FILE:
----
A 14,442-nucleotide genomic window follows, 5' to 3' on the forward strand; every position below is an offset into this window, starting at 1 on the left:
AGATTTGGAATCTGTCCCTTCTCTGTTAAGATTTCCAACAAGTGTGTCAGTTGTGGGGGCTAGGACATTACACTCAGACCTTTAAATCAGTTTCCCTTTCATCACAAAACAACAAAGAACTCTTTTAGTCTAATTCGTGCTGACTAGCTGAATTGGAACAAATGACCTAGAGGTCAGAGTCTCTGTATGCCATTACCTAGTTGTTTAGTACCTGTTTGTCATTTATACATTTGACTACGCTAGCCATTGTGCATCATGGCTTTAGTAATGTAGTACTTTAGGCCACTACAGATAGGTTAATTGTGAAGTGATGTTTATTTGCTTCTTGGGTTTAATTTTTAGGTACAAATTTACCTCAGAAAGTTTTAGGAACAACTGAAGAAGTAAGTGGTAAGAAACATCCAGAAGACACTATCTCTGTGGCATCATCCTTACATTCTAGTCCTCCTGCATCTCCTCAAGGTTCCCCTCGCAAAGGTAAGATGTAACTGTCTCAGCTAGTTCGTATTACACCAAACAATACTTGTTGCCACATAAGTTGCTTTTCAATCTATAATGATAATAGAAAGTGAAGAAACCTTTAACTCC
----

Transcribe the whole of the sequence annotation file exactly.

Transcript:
A 14,442-nucleotide genomic window follows, 5' to 3' on the forward strand; every position below is an offset into this window, starting at 1 on the left:
AGATTTGGAATCTGTCCCTTCTCTGTTAAGATTTCCAACAAGTGTGTCAGTTGTGGGGGCTAGGACATTACACTCAGACCTTTAAATCAGTTTCCCTTTCATCACAAAACAACAAAGAACTCTTTTAGTCTAATTCGTGCTGACTAGCTGAATTGGAACAAATGACCTAGAGGTCAGAGTCTCTGTATGCCATTACCTAGTTGTTTAGTACCTGTTTGTCATTTATACATTTGACTACGCTAGCCATTGTGCATCATGGCTTTAGTAATGTAGTACTTTAGGCCACTACAGATAGGTTAATTGTGAAGTGATGTTTATTTGCTTCTTGGGTTTAATTTTTAGGTACAAATTTACCTCAGAAAGTTTTAGGAACAACTGAAGAAGTAAGTGGTAAGAAACATCCAGAAGACACTATCTCTGTGGCATCATCCTTACATTCTAGTCCTCCTGCATCTCCTCAAGGTTCCCCTCGCAAAGGTAAGATGTAACTGTCTCAGCTAGTTCGTATTACACCAAACAATACTTGTTGCCACATAAGTTGCTTTTCAATCTATAATGATAATAGAAAGTGAAGAAACCTTTAACTCC